Instead of buying the book, I chose to download this vintage erotica off ITunes and listen to it from my ITouch as I prepared myself for my own sexual...moreInstead of buying the book, I chose to download this vintage erotica off ITunes and listen to it from my ITouch as I prepared myself for my own sexual escapades. While I liked the series of fantasies presented, I did not care for the narration and dialogue. "Opened my sex" is just not language I can relate to or be stimulated by. Anais Nin has me interested in her mind, but not her tongue. Almost-but not quite there.(less)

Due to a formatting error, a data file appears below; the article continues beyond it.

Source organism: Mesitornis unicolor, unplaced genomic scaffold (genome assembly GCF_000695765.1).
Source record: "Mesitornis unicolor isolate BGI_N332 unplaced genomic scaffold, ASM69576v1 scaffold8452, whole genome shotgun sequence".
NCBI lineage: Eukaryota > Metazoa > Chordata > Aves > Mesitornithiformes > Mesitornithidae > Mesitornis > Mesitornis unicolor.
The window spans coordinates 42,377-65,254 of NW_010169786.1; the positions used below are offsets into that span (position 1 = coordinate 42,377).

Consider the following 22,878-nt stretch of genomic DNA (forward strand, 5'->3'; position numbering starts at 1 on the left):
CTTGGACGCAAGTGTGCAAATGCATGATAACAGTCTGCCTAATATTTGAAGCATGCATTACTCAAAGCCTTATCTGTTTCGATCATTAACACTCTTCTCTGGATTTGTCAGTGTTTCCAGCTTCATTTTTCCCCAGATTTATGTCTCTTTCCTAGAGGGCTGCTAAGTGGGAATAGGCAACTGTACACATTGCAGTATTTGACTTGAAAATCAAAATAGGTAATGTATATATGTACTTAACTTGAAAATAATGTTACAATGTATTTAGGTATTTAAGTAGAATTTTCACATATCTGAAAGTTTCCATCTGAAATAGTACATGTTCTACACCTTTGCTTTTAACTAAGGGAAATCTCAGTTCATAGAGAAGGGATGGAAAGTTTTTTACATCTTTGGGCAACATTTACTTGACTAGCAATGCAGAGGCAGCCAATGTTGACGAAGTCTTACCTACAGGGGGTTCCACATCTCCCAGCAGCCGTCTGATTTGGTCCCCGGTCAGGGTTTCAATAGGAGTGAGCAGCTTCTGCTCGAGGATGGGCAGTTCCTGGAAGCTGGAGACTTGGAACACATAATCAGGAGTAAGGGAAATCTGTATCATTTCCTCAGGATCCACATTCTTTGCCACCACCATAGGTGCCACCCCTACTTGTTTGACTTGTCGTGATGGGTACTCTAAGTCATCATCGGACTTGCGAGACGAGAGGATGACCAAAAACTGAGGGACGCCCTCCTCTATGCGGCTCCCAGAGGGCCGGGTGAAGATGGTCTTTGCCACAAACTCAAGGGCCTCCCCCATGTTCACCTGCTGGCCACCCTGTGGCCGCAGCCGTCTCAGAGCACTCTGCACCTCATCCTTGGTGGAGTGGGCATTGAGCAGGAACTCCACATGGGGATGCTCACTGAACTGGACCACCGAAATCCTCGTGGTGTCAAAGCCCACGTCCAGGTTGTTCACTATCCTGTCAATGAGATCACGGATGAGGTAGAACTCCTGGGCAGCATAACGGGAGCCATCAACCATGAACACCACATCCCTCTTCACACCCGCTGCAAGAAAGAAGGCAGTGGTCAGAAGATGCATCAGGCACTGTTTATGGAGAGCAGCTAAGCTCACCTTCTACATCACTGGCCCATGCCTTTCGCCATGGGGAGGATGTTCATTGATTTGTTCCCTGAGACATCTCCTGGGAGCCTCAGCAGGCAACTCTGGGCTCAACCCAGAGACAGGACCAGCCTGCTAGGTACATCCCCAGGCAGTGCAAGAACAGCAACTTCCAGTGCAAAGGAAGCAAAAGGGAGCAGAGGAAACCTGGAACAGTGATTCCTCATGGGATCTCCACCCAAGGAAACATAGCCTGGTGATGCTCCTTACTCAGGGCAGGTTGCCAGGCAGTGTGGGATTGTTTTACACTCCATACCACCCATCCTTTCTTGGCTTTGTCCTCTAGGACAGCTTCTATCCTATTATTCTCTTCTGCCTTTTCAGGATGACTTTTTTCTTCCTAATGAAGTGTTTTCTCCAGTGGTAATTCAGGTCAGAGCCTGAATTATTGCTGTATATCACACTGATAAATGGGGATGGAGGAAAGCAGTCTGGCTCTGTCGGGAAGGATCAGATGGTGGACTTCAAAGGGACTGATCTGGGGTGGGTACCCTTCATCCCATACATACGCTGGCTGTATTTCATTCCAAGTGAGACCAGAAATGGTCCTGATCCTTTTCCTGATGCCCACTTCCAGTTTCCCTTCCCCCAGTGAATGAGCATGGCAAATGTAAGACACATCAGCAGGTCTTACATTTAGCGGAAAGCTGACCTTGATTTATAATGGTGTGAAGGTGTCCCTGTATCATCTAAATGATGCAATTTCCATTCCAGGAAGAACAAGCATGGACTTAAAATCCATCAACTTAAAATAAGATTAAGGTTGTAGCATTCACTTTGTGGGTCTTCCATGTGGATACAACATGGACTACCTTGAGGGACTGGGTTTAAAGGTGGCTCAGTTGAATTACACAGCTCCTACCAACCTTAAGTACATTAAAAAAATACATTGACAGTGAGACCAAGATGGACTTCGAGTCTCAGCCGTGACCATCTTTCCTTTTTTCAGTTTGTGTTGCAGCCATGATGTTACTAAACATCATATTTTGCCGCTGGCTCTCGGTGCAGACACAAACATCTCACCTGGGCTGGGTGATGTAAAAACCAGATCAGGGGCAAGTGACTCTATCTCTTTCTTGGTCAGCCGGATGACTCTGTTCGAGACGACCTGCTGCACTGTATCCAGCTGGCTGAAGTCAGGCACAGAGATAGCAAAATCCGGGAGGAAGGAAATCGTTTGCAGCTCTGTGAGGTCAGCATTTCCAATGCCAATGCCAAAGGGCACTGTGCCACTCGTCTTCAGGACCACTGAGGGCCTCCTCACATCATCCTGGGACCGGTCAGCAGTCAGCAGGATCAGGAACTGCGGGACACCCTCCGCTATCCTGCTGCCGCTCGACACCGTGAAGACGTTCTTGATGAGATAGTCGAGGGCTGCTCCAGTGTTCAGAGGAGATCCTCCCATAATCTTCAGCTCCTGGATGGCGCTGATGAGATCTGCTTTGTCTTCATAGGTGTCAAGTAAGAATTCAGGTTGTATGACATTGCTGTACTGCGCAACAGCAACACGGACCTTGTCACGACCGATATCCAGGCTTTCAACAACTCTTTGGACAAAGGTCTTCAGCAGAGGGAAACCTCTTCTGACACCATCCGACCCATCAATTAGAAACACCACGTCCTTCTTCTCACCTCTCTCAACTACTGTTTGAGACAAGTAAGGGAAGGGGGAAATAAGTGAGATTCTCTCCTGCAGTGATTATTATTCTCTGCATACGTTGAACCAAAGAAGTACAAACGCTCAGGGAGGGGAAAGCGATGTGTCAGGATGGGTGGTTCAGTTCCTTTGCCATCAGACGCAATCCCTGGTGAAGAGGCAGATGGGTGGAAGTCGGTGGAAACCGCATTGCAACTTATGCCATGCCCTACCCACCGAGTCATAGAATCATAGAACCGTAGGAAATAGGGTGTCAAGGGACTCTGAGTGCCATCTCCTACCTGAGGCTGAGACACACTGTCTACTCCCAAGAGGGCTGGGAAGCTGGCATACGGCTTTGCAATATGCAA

The synopsis of the story is explained quite simply in the last chapter of the book by the stories leading man, “It was a love story. Me, Gemma and...more The synopsis of the story is explained quite simply in the last chapter of the book by the stories leading man, “It was a love story. Me, Gemma and junk.” It was a love story, and a distressing one at that, but the details within it and the issues the love story revolve around are what set this book apart from any other love story. The narrative style of Junk is one that offers each principal character their individual voice and version of the story. The unusual technique of making every chapter a different character’s perspective is helpful in allowing the reader to consider the given situations from different perspectives. I find this incredibly effective in encouraging a young audience to give all situations (both in this book and in life) fair and balanced consideration before passing judgment. I also give much praise to Melvin Burgess for so well handling the heavy subject of this book. The story of Tar and the people he meets through his journey allows the audience to understand how “normal” young people can so easily descend into a criminal, drug influenced lifestyle. Also addressing teen pregnancy, abuse, alcoholism and prostitution through fearless description, Junk permits young readers to understand these subjects in a way they may never have been able to understand if they were relying on their parents or classmates alone for information. These are not the things people typically feel comfortable discussing with kids the age of the intended audience, yet they are so incredibly valuable, as the age of the intended audience is the age people will soon be (if they haven’t already been) confronted with making decisions about these subjects in their own life. The book ends on dialogue from the struggling protagonist, Tar. He describes the negative effects on his addiction on his life without being preachy. It’s a very candid account that allows the reader to feel as if they’re speaking to a friend, which is consistent throughout the story and perhaps once of the reasons this story is so engaging. Regardless of what trouble Tar gets into, the reader is still routing for the best. The end of Tar’s journey has him trying to clean up. He’s got a job at a warehouse and is attempting to surround himself with new people. Life is difficult and he battles with bad decisions in his recent past, but he is hopeful and doing what he can to put himself on a good path. Neither uplifting nor depressing, this 278 page story is one that is full of the sort of much needed realism that a preteen-teen audience can benefit greatly from.